It is important for GPs to complete all three serology tests required to diagnose chronic hepatitis B (HBsAg, anti-HBc & anti-HBs). If the patient is suspected to be acute, an additional test can be ordered (IgM anti-HBc). It is now known that people who were previously considered to have 'unresolved hepatitis B virus carrier state' do in fact have chronic hepatitis B infection, there is no such thing as a ‘healthy carrier’ of hepatitis B.
Contacts of patients with chronic hepatitis B should be traced according to risk and family history, particularly mother to baby transmission.
Lifelong recall and six to twelve monthly monitoring for all people with chronic hepatitis B, including those who are asymptomatic, is strongly encouraged. If left untreated, up to a quarter of patients with chronic hepatitis B will progress to liver disease or liver cancer in the long-term.
Early detection and prolonged, adequate suppression of viral replication should be the goal for the management of chronic hepatitis B.
For more information on prescribing section 100 medications for the treatment of chronic hepatitis B, see HIV, Hepatitis B and Hepatitis C Community Prescriber Programs.
People with hepatitis C infection are at risk of severe liver disease if co-infected with either hepatitis A or B. A hepatitis C patient’s current hepatitis A and B vaccination status should be investigated.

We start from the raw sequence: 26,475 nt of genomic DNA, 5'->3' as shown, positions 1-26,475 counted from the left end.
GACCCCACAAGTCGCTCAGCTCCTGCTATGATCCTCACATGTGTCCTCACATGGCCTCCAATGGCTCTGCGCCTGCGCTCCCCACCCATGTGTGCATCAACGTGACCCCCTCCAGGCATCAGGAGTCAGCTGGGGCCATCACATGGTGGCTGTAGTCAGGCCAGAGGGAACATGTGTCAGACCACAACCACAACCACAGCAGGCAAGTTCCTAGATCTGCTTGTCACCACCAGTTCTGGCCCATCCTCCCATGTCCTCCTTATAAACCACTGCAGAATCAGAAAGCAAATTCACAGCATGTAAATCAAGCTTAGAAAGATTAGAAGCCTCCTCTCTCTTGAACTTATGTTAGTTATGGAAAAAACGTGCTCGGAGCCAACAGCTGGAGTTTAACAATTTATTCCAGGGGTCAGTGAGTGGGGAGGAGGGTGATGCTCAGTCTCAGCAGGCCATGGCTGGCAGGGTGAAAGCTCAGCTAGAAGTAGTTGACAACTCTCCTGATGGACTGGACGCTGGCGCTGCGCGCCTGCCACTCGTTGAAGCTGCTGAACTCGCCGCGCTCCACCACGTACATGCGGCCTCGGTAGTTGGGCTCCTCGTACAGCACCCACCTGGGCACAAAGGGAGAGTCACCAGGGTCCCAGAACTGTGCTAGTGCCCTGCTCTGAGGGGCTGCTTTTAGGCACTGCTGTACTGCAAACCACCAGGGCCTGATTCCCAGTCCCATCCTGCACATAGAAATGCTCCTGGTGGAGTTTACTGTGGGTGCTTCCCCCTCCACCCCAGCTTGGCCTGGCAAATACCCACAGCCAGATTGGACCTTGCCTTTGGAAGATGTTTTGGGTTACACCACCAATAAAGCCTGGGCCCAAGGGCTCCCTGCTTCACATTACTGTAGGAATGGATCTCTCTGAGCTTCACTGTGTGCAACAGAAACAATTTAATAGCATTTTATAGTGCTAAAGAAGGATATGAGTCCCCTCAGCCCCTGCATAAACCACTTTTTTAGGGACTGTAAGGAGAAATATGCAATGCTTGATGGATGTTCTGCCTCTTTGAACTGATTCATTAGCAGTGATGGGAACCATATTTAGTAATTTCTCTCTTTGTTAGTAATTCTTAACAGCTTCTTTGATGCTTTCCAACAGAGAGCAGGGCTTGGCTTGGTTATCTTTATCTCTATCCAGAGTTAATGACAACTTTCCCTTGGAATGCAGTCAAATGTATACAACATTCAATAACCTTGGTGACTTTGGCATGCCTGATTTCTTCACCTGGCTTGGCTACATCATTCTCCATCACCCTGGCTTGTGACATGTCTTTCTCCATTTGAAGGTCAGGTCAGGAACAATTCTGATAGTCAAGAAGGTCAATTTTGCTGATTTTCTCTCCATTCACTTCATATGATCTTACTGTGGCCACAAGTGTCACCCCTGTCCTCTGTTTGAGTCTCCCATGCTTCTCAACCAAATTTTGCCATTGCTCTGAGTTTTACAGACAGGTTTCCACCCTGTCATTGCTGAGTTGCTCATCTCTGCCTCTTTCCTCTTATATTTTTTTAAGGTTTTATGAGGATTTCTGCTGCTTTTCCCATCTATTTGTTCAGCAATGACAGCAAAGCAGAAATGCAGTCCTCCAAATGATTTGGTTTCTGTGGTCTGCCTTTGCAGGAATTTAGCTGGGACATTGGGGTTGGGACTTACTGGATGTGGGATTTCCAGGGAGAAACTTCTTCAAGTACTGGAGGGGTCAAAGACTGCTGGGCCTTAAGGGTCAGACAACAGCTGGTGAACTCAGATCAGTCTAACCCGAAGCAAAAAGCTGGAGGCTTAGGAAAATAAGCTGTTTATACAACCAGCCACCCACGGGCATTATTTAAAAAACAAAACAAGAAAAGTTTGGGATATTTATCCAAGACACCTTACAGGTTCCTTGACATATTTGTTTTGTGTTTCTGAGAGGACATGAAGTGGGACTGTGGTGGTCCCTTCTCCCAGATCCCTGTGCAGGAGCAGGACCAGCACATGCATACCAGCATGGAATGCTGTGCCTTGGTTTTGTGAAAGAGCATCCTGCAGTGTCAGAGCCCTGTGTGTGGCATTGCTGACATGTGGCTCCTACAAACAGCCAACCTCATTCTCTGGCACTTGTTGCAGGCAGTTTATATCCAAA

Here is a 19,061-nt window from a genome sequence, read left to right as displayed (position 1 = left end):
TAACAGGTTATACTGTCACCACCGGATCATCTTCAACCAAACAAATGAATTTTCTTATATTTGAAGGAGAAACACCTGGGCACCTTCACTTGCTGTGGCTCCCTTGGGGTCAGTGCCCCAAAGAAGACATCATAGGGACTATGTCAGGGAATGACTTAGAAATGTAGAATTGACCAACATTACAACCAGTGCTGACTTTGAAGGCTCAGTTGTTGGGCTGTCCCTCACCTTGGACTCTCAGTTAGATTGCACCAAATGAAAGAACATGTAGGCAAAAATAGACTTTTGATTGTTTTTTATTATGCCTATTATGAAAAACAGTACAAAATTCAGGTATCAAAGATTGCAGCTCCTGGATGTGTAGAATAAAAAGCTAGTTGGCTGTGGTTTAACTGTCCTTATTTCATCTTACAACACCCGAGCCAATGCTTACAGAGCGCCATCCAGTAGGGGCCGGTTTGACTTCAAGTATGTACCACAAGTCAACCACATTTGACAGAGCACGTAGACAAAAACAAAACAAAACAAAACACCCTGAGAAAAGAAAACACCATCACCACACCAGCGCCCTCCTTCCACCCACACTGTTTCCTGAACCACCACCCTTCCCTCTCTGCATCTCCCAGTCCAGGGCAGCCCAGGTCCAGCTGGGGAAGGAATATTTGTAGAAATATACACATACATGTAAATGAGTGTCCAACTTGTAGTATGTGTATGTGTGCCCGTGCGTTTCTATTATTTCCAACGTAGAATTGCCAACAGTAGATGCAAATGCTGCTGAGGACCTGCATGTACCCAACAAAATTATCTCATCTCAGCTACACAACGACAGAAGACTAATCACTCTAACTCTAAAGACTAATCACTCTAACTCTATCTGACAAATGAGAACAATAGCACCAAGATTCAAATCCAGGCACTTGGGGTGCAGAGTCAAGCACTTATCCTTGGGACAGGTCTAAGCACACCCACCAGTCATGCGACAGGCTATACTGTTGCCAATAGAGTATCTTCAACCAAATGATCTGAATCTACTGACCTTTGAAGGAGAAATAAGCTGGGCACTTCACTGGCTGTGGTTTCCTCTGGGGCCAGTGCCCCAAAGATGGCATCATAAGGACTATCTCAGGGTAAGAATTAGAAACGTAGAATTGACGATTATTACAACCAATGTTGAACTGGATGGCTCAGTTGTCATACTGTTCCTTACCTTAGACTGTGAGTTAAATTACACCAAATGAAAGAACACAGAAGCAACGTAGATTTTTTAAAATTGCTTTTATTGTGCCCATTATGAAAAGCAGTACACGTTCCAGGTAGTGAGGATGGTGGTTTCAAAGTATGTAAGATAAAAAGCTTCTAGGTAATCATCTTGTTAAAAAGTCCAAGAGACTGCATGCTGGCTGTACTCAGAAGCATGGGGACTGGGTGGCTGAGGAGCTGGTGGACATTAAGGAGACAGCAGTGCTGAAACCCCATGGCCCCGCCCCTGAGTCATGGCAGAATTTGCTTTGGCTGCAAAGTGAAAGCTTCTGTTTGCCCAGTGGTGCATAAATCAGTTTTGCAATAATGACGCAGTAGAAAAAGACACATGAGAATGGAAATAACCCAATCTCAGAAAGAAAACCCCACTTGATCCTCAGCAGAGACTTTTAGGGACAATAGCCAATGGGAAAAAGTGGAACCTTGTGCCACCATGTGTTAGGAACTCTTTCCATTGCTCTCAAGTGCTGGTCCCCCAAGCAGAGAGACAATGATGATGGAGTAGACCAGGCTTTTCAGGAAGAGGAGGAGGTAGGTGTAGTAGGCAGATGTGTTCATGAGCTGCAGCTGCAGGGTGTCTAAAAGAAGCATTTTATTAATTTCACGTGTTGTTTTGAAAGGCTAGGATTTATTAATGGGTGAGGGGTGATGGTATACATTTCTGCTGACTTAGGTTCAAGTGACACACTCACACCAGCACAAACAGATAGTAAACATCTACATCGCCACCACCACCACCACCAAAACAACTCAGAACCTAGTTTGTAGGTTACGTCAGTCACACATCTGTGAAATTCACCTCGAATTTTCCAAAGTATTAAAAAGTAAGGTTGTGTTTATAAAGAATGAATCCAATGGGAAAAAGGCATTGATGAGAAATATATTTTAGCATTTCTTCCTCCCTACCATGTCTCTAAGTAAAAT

As part of SA Health’s High Risk Hepatitis B Immunisation Program, certain susceptible groups including people with hepatitis C and household contacts or sexual contacts of people with hepatitis B are eligible for free vaccination.
Nursing Model of Care for Viral Hepatitis Management in South Australia
The Viral Hepatitis Model of Care Reference Group (the Reference Group) oversees initiatives to increase access to viral hepatitis care in South Australia. This Reference Group was originally established to develop a comprehensive Nursing Model of Care for Hepatitis C Treatment in South Australia. The hepatitis C Clinical Practice Consultant nurses have led the development of the Nursing Model of Care for Hepatitis C Treatment in South Australia which was endorsed by the Reference Group in December 2010.
The Nursing Model for Hepatitis C Treatment in South Australia was revised in January 2016 to incorporate the management of people with hepatitis B and D and renamed Nursing Model of Care for Viral Hepatitis Management in SA, and again in November 2017 to reflect updated guidelines for the management of viral hepatitis. This revised model of care provides the overarching framework to guide the implementation of the Viral Hepatitis Nursing Program.
Additional information about diagnosis and management of viral hepatitis in general practice, and relevant training courses, can be found on the ASHM website. A copy of the National hepatitis B and hepatitis C testing policies can be accessed via the ASHM Testing Portal.
Managing chronic hepatitis B
We now know there is no such thing as a healthy carrier of hepatitis B. Current estimates suggest 1 in 5 people will die from liver cancer or liver failure if hepatitis B is left untreated. All patients with chronic hepatitis B (CHB) infection need lifelong management and routine follow up by their GP. A vaccine is available to prevent CHB and associated liver cancer.